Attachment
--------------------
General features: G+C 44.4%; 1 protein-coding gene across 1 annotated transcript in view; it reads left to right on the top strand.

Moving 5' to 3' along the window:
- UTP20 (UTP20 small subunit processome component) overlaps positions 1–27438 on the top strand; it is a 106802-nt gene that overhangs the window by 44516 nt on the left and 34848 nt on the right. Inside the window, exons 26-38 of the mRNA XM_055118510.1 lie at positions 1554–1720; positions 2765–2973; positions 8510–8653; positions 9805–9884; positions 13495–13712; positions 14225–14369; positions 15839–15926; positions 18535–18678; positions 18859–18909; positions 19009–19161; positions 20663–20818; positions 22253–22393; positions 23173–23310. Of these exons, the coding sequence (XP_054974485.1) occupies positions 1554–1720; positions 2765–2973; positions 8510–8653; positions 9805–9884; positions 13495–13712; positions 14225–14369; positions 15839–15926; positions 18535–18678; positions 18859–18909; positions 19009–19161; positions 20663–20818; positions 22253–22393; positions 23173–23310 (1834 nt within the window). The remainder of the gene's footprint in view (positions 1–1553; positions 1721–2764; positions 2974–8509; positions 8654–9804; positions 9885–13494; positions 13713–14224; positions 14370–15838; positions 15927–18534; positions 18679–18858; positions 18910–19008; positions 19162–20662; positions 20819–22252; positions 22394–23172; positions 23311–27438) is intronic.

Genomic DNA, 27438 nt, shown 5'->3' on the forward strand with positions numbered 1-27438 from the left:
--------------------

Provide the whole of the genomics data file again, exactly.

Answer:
General features: G+C 44.4%; 1 protein-coding gene across 1 annotated transcript in view; it reads left to right on the top strand.

Moving 5' to 3' along the window:
- UTP20 (UTP20 small subunit processome component) overlaps positions 1–27438 on the top strand; it is a 106802-nt gene that overhangs the window by 44516 nt on the left and 34848 nt on the right. Inside the window, exons 26-38 of the mRNA XM_055118510.1 lie at positions 1554–1720; positions 2765–2973; positions 8510–8653; positions 9805–9884; positions 13495–13712; positions 14225–14369; positions 15839–15926; positions 18535–18678; positions 18859–18909; positions 19009–19161; positions 20663–20818; positions 22253–22393; positions 23173–23310. Of these exons, the coding sequence (XP_054974485.1) occupies positions 1554–1720; positions 2765–2973; positions 8510–8653; positions 9805–9884; positions 13495–13712; positions 14225–14369; positions 15839–15926; positions 18535–18678; positions 18859–18909; positions 19009–19161; positions 20663–20818; positions 22253–22393; positions 23173–23310 (1834 nt within the window). The remainder of the gene's footprint in view (positions 1–1553; positions 1721–2764; positions 2974–8509; positions 8654–9804; positions 9885–13494; positions 13713–14224; positions 14370–15838; positions 15927–18534; positions 18679–18858; positions 18910–19008; positions 19162–20662; positions 20819–22252; positions 22394–23172; positions 23311–27438) is intronic.

Genomic DNA, 27438 nt, shown 5'->3' on the forward strand with positions numbered 1-27438 from the left: